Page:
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What to Consider When Buying Life Insurance

 
 
 

Buying life insurance is a lot like wearing a seat belt. While you don’t hope to use it for its intended purpose, you (and your family) will be happy and relieved it’s there in case you do. This is especially true if you have a lot to protect including a spouse/partner, children, or major liabilities like a mortgage or other debt.

It’s hard enough navigating past pushy insurance salespeople let alone determining how much and what type of policy to buy. Consider the following before embarking on your search for life insurance.

Coverage Amount

Figuring out how much life insurance to buy is as objective as your favorite color. There’s no one-size-fits-all strategy, and your personal circumstances, budget, and preferences can play a huge role. When determining how much coverage you and your family need, the “field goal” method may help you with your decision. This encourages you to think through the appropriate range your death benefit should fall into. The death benefit is the amount of money (usually tax free) that your beneficiary/beneficiaries will receive when you die. The larger the death benefit, the more expensive the policy.

One goal post in the field goal method represents the minimum amount of life insurance coverage you and your family need. This amount is different for everyone depending on your level of cash reserves, investments, debt, etc., but often includes the cost of a funeral and a cushion of money your family may benefit from after you die. The other goal post represents that maximum coverage that your family would need. This often includes funeral expenses, covering major debts such as a home mortgage and car loans, and may include an income-replacement strategy in which beneficiaries can draw upon a pool of assets to live a comfortable life after you pass, among other things. This amount will also vary widely for different people. Once you set the goal posts of the minimum and maximum coverage feasible in your situation, you can then kick the field goal and determine the level of coverage within that range that fits your budget and best suits your situation.

Types of Policies

There are two primary types of life insurance policies out there: permanent and term. The main differences include how long the policy is in force, the premium (cost) amount, and a cash or investment component.

Permanent

Permanent policies, just like they sound, are designed to be paid into and last throughout your entire lifetime. When funded properly, permanent life insurance policies will make a death benefit payment. Common permanent policies include Whole Life, Universal Life, and Variable Universal Life policies. Unsurprisingly, permanent insurance is more expensive relative to term policies. It’s important to keep in mind that most permanent policies have a cash or investment account associated with them, depending on which type you buy. When you make your payment (premium) towards the policy, it is divided to cover the cost of insurance and to also partly fund your cash or investment account. You usually have the ability to take a loan or a partial withdrawal from the cash or investment account or use it to later fund the cost of insurance. A “paid-up” policy refers to a permanent insurance policy that has enough saved into it in order to fund it for the insured’s lifetime.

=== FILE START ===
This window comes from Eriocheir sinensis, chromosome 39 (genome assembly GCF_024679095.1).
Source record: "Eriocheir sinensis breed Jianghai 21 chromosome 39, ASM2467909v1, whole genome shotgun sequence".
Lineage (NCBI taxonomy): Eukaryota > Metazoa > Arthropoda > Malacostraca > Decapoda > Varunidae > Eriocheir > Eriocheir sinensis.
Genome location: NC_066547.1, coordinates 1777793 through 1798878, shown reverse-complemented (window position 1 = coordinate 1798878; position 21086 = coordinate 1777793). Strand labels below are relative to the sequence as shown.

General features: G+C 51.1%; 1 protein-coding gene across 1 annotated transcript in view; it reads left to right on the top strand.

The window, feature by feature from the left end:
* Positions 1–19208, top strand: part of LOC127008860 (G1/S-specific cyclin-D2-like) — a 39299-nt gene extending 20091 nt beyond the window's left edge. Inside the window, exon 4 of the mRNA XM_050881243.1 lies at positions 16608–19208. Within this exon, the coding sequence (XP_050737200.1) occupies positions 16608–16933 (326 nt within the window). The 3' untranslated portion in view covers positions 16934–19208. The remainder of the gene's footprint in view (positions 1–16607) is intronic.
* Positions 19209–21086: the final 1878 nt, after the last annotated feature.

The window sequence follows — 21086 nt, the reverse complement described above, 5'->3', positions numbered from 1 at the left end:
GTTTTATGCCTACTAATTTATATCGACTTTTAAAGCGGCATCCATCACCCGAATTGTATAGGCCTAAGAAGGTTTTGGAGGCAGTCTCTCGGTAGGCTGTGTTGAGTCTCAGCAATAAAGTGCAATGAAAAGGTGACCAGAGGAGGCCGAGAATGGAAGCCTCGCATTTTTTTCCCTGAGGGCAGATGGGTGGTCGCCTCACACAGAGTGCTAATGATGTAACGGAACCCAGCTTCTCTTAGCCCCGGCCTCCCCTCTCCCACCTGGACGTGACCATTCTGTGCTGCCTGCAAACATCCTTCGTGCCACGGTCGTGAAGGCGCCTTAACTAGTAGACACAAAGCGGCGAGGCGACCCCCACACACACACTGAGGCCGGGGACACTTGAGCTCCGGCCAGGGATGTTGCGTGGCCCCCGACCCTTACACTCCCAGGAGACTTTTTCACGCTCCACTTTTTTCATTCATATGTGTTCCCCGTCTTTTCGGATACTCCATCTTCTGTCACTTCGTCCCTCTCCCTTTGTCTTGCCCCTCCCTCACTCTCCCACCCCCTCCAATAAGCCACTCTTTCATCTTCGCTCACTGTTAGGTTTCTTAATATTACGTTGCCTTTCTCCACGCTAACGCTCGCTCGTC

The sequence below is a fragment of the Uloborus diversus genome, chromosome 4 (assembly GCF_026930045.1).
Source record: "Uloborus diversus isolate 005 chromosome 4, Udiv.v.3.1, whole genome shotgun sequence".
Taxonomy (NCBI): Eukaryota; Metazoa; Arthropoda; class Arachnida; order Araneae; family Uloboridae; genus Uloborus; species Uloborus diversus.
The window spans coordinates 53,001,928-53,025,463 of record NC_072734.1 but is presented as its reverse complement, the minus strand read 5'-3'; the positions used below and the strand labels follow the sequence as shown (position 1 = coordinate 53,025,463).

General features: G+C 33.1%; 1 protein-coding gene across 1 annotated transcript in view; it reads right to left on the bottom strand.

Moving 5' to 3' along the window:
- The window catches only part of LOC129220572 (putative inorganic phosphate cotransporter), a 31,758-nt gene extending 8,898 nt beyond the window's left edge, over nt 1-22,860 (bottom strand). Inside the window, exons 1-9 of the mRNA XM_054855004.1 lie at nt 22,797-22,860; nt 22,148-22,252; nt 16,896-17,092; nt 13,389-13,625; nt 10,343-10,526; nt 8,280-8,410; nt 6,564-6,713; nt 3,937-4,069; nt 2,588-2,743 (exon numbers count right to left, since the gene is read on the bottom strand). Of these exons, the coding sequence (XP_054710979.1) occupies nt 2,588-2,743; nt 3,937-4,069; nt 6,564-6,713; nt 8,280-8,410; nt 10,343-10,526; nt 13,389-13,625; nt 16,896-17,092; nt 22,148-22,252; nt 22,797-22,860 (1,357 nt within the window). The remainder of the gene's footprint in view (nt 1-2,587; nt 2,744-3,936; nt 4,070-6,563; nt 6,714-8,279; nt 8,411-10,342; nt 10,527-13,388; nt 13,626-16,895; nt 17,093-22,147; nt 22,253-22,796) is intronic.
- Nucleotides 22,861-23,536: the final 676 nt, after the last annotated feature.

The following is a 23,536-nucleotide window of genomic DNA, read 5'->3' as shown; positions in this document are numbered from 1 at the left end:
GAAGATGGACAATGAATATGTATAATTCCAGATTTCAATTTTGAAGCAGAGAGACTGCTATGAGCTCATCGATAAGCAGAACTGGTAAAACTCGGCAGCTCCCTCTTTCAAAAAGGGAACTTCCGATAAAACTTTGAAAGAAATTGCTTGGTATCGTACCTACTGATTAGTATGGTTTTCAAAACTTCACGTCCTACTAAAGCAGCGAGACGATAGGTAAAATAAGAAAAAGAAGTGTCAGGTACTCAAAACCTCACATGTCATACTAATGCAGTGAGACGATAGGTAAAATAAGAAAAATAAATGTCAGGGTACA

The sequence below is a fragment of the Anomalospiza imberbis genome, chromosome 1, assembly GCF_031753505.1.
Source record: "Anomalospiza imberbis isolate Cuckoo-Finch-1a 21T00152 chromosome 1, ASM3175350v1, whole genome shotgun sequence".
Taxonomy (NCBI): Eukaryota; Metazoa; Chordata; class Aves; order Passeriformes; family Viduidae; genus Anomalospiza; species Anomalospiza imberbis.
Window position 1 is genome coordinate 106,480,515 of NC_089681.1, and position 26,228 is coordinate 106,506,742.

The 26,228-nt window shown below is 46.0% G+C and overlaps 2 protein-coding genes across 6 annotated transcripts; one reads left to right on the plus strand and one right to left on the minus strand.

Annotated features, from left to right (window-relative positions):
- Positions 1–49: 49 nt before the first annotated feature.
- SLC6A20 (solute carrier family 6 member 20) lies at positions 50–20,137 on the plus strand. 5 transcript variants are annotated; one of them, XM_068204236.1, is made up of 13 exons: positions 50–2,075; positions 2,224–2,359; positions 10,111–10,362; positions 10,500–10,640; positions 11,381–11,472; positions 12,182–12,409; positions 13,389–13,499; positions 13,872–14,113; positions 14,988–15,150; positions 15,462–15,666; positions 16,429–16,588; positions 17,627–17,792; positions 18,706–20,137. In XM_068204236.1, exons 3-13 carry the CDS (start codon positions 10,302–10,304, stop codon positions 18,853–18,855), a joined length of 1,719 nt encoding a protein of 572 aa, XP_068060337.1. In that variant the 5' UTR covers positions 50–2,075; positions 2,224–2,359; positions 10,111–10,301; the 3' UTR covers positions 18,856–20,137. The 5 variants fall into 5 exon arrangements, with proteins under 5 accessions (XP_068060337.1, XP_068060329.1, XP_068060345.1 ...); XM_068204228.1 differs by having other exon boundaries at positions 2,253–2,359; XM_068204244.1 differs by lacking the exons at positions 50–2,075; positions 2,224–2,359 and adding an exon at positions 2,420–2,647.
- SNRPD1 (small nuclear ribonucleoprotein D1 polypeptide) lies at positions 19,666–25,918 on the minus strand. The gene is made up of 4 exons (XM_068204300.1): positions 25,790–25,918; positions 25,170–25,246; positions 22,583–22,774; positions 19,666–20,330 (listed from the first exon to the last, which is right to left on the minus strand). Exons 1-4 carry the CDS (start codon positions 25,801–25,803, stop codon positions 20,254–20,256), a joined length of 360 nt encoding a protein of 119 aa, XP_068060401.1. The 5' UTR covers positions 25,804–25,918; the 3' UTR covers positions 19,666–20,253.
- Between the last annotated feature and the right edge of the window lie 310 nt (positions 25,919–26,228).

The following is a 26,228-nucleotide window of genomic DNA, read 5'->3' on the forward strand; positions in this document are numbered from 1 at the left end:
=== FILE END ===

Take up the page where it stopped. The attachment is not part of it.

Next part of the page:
Permanent policies are great for people who think they will always need life insurance coverage. It may also suit those who don’t have outside investment accounts, as they can be a good way to save for the future when used properly. Those exploring permanent policies need to ensure that their cash flow allows for ongoing payments towards their policy. There’s nothing worse for insurance owners than owning and paying into a permanent life insurance policy and then later allowing it to lapse. In that case, you would have been better off just opting for a term policy as a cheaper alternative!

Term

Term policies offer temporary life insurance coverage for a set period of time or “term”. Once the term passes, the insured loses coverage, and is no longer responsible for making premium payments towards the policy. Term policies are often referred to by the length of time in which they are “in force” or active. A term policy in force for 20 years is typically called a “20-year term” policy. The cost of term policies is typically much lower than permanent policies, as the premium payment simply covers the cost of insurance, and there is no cash or investment account associated with the policy.

Term policies work well for people with a temporary need for life insurance. Most commonly, these are purchased by families with young children. If one parent were to pass away, for example, the family may be left in dire straights due to a loss of income and often high living expenses compared to later in life (consider mortgage payments, travel, and kids’ education during these years). They also suit people who may eventually have a sizable savings or investment account after years of saving. After a certain point in time, these people could have enough set aside so if they do die prematurely, their beneficiaries would inherit their savings or investment accounts which makes ongoing life insurance coverage less necessary. People who buy term policies may be better off paying a much lower premium than with permanent policies while having the ability to save and invest the extra amount they would have spent on a permanent policy. Keep in mind that insurance agents make a MUCH larger commission on selling you permanent policies, so don’t be surprised if they push you in that direction if you work with one to explore coverage.